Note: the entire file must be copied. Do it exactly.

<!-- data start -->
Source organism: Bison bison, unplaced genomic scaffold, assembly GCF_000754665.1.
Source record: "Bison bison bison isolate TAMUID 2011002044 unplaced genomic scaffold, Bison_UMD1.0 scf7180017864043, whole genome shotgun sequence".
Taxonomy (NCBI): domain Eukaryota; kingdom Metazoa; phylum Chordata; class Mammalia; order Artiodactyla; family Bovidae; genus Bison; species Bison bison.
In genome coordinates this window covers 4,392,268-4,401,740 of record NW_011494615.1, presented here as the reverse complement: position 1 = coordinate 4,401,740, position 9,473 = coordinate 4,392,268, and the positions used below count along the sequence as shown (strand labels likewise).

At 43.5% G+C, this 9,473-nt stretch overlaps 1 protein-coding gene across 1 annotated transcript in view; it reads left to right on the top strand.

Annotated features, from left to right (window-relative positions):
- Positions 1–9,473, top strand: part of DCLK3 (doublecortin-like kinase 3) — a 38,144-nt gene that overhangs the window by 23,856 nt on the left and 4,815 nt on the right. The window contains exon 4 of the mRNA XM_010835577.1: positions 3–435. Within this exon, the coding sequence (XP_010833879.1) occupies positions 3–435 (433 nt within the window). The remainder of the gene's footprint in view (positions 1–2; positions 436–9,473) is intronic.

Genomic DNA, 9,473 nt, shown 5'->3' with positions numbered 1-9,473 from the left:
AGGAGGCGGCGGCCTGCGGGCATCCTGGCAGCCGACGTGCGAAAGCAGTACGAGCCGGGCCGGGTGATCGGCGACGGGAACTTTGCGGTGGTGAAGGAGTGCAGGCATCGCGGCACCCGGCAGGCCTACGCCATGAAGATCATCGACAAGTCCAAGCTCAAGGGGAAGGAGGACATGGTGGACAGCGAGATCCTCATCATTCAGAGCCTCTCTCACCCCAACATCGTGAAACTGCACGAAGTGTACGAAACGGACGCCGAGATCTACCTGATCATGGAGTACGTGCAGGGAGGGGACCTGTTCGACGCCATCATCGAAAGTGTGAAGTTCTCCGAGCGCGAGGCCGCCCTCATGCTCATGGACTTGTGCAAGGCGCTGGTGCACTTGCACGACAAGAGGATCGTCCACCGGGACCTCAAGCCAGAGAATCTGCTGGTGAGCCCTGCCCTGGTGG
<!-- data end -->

Source organism: Bison bison, unplaced genomic scaffold, assembly GCF_000754665.1.
Source record: "Bison bison bison isolate TAMUID 2011002044 unplaced genomic scaffold, Bison_UMD1.0 scf7180017864043, whole genome shotgun sequence".
Taxonomy (NCBI): domain Eukaryota; kingdom Metazoa; phylum Chordata; class Mammalia; order Artiodactyla; family Bovidae; genus Bison; species Bison bison.
In genome coordinates this window covers 4,392,268-4,401,740 of record NW_011494615.1, presented here as the reverse complement: position 1 = coordinate 4,401,740, position 9,473 = coordinate 4,392,268, and the positions used below count along the sequence as shown (strand labels likewise).

At 43.5% G+C, this 9,473-nt stretch overlaps 1 protein-coding gene across 1 annotated transcript in view; it reads left to right on the top strand.

Annotated features, from left to right (window-relative positions):
- Positions 1–9,473, top strand: part of DCLK3 (doublecortin-like kinase 3) — a 38,144-nt gene that overhangs the window by 23,856 nt on the left and 4,815 nt on the right. The window contains exon 4 of the mRNA XM_010835577.1: positions 3–435. Within this exon, the coding sequence (XP_010833879.1) occupies positions 3–435 (433 nt within the window). The remainder of the gene's footprint in view (positions 1–2; positions 436–9,473) is intronic.

Genomic DNA, 9,473 nt, shown 5'->3' with positions numbered 1-9,473 from the left:
AGGAGGCGGCGGCCTGCGGGCATCCTGGCAGCCGACGTGCGAAAGCAGTACGAGCCGGGCCGGGTGATCGGCGACGGGAACTTTGCGGTGGTGAAGGAGTGCAGGCATCGCGGCACCCGGCAGGCCTACGCCATGAAGATCATCGACAAGTCCAAGCTCAAGGGGAAGGAGGACATGGTGGACAGCGAGATCCTCATCATTCAGAGCCTCTCTCACCCCAACATCGTGAAACTGCACGAAGTGTACGAAACGGACGCCGAGATCTACCTGATCATGGAGTACGTGCAGGGAGGGGACCTGTTCGACGCCATCATCGAAAGTGTGAAGTTCTCCGAGCGCGAGGCCGCCCTCATGCTCATGGACTTGTGCAAGGCGCTGGTGCACTTGCACGACAAGAGGATCGTCCACCGGGACCTCAAGCCAGAGAATCTGCTGGTGAGCCCTGCCCTGGTGG